Intel is likely to introduce a Celeron processor with a 100MHz bus next year but will wait until Katmai is released to differentiate these processors from its low end chips, it has emerged.
But the possibility of a 100MHz Celeron is likely to confuse end users, already bewildered by a plethora of clock speeds, different chip flavours and branding campaigns.
Yesterday, AMD claimed it had an edge on Intel's technology because it would have a frontside bus of 200MHz on its forthcoming K7.
However, end users and others should beware because AMD and Intel are making false comparisons, warned senior Dataquest UK analyst Joe D'Elia.
He said: "The front side bus tends to be where the DRAM is concentrated. Yes, Intel will do a 133MHz front side bus, unfortunately they will not connect DRAM to it. Next year, the chipsets will support Direct Rambus with a direct connection to the processor at 800MHz and that is independent of the front side bus."
D'Elia said: "The K7 bus is totally different - it doesn't have a bus in the same way - it has a point to point bus, so everything connected to it has its own access."
Chip companies should not use front side bus speeds as a marketing device, he said. "If they do so, they're not comparing apples with apples".
He said: "Mendocino is the same core as Deschutes so it can run at 100MHz but whether Intel decides to do so is purely a marketing decision. Intel has to differentiate the Celeron from the Pentium II. If they can get it to run at the same bus speed, people would ask why should they buy Pentium IIs."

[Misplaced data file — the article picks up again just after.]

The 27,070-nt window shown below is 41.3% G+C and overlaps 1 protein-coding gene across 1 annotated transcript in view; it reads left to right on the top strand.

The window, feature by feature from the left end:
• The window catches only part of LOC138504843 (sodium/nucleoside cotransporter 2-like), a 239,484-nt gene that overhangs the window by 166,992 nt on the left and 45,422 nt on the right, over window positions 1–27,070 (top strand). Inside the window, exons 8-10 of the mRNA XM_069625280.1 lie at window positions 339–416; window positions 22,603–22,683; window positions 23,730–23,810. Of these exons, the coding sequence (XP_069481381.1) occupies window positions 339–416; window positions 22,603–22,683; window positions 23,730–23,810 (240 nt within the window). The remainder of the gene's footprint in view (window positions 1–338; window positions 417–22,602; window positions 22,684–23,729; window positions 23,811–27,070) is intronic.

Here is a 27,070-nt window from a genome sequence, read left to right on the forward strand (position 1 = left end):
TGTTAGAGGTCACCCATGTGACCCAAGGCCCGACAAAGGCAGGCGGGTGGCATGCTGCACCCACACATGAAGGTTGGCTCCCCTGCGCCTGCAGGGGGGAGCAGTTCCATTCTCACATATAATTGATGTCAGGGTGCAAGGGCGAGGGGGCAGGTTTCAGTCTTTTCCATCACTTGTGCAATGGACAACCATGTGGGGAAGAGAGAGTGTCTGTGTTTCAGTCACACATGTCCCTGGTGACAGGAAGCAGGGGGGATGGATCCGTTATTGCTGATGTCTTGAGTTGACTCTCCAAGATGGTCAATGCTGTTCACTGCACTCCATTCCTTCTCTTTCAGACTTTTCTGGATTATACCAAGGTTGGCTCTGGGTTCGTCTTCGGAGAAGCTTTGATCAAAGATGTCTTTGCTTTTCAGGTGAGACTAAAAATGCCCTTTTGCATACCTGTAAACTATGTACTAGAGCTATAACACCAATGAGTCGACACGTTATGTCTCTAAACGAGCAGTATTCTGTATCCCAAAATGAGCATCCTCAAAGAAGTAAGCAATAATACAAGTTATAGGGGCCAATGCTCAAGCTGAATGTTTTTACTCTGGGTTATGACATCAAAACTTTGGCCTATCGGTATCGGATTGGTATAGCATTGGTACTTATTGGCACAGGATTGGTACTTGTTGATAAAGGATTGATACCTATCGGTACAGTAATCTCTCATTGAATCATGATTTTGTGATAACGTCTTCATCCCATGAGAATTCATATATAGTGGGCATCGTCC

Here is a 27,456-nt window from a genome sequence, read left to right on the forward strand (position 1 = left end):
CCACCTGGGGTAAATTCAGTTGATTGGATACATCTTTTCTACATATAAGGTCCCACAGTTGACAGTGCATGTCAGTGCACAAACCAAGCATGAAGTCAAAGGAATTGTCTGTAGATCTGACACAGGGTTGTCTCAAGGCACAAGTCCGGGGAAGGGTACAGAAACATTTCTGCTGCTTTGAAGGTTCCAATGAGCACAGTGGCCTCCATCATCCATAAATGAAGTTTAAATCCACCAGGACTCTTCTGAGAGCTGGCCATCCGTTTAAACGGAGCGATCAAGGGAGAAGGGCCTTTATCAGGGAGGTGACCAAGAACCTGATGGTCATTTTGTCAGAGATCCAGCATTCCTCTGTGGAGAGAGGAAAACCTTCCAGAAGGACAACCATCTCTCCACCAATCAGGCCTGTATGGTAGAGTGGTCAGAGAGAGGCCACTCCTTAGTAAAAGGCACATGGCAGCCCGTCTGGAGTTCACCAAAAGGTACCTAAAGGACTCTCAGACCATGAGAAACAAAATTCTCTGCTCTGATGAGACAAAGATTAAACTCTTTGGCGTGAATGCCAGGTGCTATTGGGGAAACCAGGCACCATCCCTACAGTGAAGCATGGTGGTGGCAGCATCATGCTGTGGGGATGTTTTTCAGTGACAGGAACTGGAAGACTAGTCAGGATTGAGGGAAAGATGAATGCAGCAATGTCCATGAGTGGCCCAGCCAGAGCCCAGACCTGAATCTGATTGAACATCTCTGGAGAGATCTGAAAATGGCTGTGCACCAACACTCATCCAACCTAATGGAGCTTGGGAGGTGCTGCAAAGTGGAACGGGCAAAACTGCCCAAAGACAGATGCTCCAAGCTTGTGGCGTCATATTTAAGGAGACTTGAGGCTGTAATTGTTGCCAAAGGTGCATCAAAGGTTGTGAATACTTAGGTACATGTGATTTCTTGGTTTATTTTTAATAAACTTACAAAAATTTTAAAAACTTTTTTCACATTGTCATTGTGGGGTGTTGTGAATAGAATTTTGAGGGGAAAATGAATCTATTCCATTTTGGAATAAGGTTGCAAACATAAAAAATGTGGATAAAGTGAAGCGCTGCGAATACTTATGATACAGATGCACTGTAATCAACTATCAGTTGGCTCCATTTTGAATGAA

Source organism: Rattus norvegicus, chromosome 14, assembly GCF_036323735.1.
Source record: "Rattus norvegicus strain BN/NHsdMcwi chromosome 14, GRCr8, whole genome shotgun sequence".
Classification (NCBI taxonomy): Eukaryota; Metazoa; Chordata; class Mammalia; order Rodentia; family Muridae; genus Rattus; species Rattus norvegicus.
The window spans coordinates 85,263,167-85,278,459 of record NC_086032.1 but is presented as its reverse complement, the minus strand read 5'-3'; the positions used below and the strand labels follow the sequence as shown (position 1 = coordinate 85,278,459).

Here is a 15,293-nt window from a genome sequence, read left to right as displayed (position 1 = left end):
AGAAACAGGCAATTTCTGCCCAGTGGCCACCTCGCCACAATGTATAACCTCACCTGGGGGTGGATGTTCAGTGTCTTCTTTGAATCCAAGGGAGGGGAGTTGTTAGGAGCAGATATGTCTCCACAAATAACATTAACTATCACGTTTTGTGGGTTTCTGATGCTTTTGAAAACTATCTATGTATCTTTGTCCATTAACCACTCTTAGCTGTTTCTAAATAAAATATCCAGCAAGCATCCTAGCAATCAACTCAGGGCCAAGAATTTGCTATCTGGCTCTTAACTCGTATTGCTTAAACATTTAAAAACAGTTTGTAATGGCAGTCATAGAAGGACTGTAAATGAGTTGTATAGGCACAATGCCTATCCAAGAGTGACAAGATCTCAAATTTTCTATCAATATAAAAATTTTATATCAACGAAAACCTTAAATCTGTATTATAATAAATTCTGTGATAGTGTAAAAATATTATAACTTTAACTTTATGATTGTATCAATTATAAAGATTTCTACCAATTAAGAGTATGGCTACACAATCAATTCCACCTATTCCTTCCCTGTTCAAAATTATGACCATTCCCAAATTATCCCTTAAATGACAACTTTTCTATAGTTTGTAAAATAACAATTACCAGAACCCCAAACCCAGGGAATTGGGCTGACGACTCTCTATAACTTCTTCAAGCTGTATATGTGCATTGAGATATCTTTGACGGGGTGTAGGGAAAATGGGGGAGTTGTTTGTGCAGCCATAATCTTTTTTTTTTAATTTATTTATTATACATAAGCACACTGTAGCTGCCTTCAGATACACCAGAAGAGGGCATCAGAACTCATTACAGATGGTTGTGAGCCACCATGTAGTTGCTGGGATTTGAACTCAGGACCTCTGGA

D'Elia said: "When Katmai comes out with the 820 chipset, it will work with Direct Rambus later next year and then Intel can differentiate it from the Celeron. At that point, Intel could release a Celeron with a 100MHz bus."
But the slot architecture is unlikely to disappear for Intel processors, said D'Elia. He said it was necessary for processors at the high end because it gave greater flexibility.
"Xeons do need the ability to have different cache sizes," he said. "High end machines couldn't do it on a single die using present technology and it would be too expensive anyway. Nor can you put the cache on the motherboard because you would have performance degradations."
An Intel representative said: "The Pentium II will never be socketed." Roadmaps showed slot architecture up to the end of next year at least. He confirmed it was feasible to create Celerons with 100MHz frontside buses but said no decision had yet been made about whether Intel would release one.
As already revealed here, Intel will release a 366MHz Celeron in early January, a 433MHz Celeron in February and a 466MHz Celeron after that.
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